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The 1788 Publication Date of Lavater’s Aphorisms on Man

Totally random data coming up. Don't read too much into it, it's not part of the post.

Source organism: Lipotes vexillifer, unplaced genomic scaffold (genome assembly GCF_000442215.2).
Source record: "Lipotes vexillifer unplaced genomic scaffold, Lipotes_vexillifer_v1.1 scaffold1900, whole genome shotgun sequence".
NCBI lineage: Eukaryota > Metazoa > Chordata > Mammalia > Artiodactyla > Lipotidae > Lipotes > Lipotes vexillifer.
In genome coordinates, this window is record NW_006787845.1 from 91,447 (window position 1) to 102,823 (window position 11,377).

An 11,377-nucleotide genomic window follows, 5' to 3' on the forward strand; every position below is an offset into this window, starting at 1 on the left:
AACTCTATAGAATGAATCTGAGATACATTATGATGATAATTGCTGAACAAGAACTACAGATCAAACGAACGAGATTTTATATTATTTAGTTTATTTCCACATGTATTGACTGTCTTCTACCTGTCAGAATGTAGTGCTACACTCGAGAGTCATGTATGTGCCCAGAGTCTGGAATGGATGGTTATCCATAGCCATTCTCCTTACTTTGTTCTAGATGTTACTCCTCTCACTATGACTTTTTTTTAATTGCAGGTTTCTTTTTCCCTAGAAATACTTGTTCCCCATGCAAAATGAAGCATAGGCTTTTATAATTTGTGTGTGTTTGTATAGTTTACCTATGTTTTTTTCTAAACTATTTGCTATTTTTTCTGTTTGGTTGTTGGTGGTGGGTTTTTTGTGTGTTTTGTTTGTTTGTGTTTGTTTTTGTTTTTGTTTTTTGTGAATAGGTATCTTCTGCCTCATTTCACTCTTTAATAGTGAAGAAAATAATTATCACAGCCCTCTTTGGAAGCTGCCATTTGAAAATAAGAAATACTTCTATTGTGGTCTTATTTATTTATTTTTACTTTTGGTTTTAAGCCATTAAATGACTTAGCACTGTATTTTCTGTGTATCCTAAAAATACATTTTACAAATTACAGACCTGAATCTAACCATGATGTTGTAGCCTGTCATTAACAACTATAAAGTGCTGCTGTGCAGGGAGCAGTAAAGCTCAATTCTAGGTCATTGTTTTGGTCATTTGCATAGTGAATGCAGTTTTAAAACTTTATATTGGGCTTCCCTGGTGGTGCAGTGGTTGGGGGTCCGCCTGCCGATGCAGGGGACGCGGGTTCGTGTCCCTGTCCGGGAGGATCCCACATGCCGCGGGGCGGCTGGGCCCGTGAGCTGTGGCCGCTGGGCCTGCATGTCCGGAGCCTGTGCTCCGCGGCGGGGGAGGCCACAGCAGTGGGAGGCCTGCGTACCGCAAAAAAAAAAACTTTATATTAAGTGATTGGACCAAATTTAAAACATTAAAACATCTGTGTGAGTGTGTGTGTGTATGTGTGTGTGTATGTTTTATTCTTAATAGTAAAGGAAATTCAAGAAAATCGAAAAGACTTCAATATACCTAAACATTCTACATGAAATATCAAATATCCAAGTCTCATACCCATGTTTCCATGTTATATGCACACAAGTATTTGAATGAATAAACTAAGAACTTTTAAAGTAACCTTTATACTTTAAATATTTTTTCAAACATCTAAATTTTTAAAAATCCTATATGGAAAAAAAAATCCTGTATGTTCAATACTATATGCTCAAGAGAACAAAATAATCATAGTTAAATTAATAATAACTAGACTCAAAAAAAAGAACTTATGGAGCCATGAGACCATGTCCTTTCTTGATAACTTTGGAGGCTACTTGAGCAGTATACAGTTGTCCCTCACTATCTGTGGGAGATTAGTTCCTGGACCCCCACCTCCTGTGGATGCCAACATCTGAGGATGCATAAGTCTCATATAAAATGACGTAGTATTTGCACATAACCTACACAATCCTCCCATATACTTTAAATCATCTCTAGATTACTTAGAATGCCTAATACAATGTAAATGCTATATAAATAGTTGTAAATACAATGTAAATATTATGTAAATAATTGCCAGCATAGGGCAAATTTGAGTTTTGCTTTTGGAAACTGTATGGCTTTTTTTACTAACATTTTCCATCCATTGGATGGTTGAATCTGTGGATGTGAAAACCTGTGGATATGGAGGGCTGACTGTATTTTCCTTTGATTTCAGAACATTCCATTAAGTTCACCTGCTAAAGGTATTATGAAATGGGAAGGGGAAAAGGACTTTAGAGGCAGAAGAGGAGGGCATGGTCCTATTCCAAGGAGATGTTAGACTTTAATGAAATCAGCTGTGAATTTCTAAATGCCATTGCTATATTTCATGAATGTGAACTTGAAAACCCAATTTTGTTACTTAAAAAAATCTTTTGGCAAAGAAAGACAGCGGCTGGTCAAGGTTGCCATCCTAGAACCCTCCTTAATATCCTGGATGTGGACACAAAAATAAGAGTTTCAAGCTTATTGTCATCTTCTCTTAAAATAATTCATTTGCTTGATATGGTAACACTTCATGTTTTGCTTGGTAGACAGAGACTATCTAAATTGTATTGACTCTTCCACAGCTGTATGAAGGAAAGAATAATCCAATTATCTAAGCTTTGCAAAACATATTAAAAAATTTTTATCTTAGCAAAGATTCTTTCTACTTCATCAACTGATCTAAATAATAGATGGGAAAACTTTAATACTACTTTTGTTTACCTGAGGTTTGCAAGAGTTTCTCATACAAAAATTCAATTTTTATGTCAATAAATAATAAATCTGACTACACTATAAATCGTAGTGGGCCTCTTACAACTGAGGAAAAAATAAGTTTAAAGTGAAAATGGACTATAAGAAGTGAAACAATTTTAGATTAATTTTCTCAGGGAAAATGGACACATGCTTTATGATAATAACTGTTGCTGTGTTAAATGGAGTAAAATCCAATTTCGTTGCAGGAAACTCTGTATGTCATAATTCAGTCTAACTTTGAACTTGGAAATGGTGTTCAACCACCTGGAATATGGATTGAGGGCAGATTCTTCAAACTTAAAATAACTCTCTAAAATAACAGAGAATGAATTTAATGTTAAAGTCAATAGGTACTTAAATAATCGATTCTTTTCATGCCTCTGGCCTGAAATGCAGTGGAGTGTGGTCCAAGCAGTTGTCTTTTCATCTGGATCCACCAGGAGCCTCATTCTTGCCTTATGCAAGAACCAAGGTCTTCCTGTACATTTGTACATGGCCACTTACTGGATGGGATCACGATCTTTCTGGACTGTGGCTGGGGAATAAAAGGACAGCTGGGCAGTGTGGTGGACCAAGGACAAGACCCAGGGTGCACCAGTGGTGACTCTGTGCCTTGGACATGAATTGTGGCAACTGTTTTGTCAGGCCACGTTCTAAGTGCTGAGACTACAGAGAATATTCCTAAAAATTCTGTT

William Blake’s annotated copy of the first English edition of J. C. Lavater’s Aphorisms on Man (tr. H. Fuseli, pub. J. Johnson)1 1 I wish to express my thanks to the authorities of the Huntington Library, San Marino, California, for supplying me with a microfilm of Blake’s copy of Lavater’s Aphorisms (shelf-mark RB 57431). is usually dated 1788 on the apparently firm evidence of the title page dated 1788 and the unsigned “Advertisement” (pp. v-vi) dated “May, 1788.”2 2 On the conventional date of the Lavater marginalia, see G. E. Bentley, Jr. and Martin K. Nurmi, A Blake Bibliography (Minneapolis: Univ. of Minnesota Press, 1964), pp. 36, 37, 137, 207-08. Hereafter cited as Bentley & Nurmi. This date may be especially important for the chronology of Blake’s earliest illuminated books, if, as S. Foster Damon first observed, All Religions are One and the two series of There is No Natural Religion are formally and materially indebted to Lavater’s Aphorisms. 3 3 S. Foster Damon, William Blake: His Philosophy and Symbols (Boston: Houghton Mifflin, 1924), p. 37n. Admitting the real differences between Lavater’s Aphorisms and Blake’s principles in the Natural Religion tractates, one may nevertheless agree with Damon that Lavater’s first two aphorisms (which Blake in his note called “true Christian philosophy far above all abstraction”) bear a striking resemblance to All Religions are One, principles 1, 2, and 7. Although none of the extant copies of the Natural Religion tractates can be shown to have been printed as early as 1788, the scholarly consensus is that the plates were probably etched at about that time. Briefly, the evidence for this conjecture is that the size and technical imperfections in the lettering and designs suggest that Blake was experimenting with a new medium, and that the colophon to the Ghost of Abel (“1822: W Blake’s Original Stereotype[e] was 1788”), a work addressed to “Lord Byron in the wilderness” probably refers to All Religions are One, the frontispiece of which is inscribed “The Voice of One Crying in the Wilderness.” If Lavater’s Aphorisms is considered to be a positive influence upon the Natural Religion tractates, then, as Martin K. Nurmi plausibly argues in William Blake (London: Hutchinson Univ. Library, 1975), pp. 52-54, Bacon’s maxims may be considered a negative influence. In light of this, it is unsettling to find that David Erdman, in two very influential studies of Blake,4 4 Blake: Prophet Against Empire, 2nd ed., rev. (Princeton, N.J.: Princeton Univ. Press, 1969), p. 139n. and The Poetry and Prose of William Blake, with a commentary by Harold Bloom, 4th printing, rev. (Garden City, N.Y.: Doubleday, 1970), pp. 572, 799. re-dates Aphorisms 1789—and thereby pushes the terminus a quo of Blake’s annotations forward by at least six months—on the authority of the following statement in John Knowles’ Life and Writings of Henry Fuseli (1831): 5 I, 159. Those who date Aphorisms 1789 include: E. D. Hirsch, Jr., Innocence and Experience: An Introduction to Blake (New Haven and London: Yale Univ. Press, 1964), p. 326; Marcia Allentuck, “Fuseli and Lavater: Physiognomical Theory and the Enlightenment,”[e] in Studies on Voltaire and the Eighteenth Century, ed. Theodore Besterman, 55 (Geneva: Institut et Musée Voltaire, 1967), 97; Anne Kostelanetz Mellor, Blake’s Human Form Divine (Berkeley: Univ. of California Press, 1974), p. 4n; Morton D. Paley, Energy and the Imagination: A Study of the Development of Blake’s Thought (Oxford: Clarendon Press, 1970), p. 10n. Paley is alone in identifying and trying to resolve the discrepancy between the 1789 date of Aphorisms and the traditional chronology of Blake’s other works: “As Blake, having engraved the frontispiece for Johnson, obtained an unbound copy, he probably read the book before its publication in 1789.”